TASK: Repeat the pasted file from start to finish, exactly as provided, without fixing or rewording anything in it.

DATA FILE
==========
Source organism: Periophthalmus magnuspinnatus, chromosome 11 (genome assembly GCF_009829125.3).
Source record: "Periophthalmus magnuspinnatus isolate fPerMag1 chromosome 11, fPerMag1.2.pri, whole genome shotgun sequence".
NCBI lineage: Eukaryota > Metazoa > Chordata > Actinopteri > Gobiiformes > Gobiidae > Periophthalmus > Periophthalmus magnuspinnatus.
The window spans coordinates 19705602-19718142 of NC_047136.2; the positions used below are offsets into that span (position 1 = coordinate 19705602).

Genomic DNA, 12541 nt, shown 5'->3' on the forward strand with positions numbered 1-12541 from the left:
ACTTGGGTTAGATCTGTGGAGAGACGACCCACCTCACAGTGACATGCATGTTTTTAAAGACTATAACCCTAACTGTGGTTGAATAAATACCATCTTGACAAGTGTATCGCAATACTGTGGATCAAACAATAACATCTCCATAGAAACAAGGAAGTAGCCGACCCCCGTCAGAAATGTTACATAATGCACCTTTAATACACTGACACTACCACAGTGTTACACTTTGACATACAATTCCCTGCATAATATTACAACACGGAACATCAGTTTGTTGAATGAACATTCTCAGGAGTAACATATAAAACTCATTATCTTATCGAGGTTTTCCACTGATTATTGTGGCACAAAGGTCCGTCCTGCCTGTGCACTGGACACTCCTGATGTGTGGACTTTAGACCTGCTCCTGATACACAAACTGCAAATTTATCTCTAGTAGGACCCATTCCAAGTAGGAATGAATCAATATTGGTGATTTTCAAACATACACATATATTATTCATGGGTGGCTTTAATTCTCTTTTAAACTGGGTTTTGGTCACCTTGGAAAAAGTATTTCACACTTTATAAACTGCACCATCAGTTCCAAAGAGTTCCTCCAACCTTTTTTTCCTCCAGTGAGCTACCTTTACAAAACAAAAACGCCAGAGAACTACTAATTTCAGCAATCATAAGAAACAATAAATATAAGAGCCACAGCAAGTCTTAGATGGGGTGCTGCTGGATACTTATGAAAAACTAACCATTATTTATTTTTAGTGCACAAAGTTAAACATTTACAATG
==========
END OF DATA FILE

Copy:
Source organism: Periophthalmus magnuspinnatus, chromosome 11 (genome assembly GCF_009829125.3).
Source record: "Periophthalmus magnuspinnatus isolate fPerMag1 chromosome 11, fPerMag1.2.pri, whole genome shotgun sequence".
NCBI lineage: Eukaryota > Metazoa > Chordata > Actinopteri > Gobiiformes > Gobiidae > Periophthalmus > Periophthalmus magnuspinnatus.
The window spans coordinates 19705602-19718142 of NC_047136.2; the positions used below are offsets into that span (position 1 = coordinate 19705602).

Genomic DNA, 12541 nt, shown 5'->3' on the forward strand with positions numbered 1-12541 from the left:
ACTTGGGTTAGATCTGTGGAGAGACGACCCACCTCACAGTGACATGCATGTTTTTAAAGACTATAACCCTAACTGTGGTTGAATAAATACCATCTTGACAAGTGTATCGCAATACTGTGGATCAAACAATAACATCTCCATAGAAACAAGGAAGTAGCCGACCCCCGTCAGAAATGTTACATAATGCACCTTTAATACACTGACACTACCACAGTGTTACACTTTGACATACAATTCCCTGCATAATATTACAACACGGAACATCAGTTTGTTGAATGAACATTCTCAGGAGTAACATATAAAACTCATTATCTTATCGAGGTTTTCCACTGATTATTGTGGCACAAAGGTCCGTCCTGCCTGTGCACTGGACACTCCTGATGTGTGGACTTTAGACCTGCTCCTGATACACAAACTGCAAATTTATCTCTAGTAGGACCCATTCCAAGTAGGAATGAATCAATATTGGTGATTTTCAAACATACACATATATTATTCATGGGTGGCTTTAATTCTCTTTTAAACTGGGTTTTGGTCACCTTGGAAAAAGTATTTCACACTTTATAAACTGCACCATCAGTTCCAAAGAGTTCCTCCAACCTTTTTTTCCTCCAGTGAGCTACCTTTACAAAACAAAAACGCCAGAGAACTACTAATTTCAGCAATCATAAGAAACAATAAATATAAGAGCCACAGCAAGTCTTAGATGGGGTGCTGCTGGATACTTATGAAAAACTAACCATTATTTATTTTTAGTGCACAAAGTTAAACATTTACAATG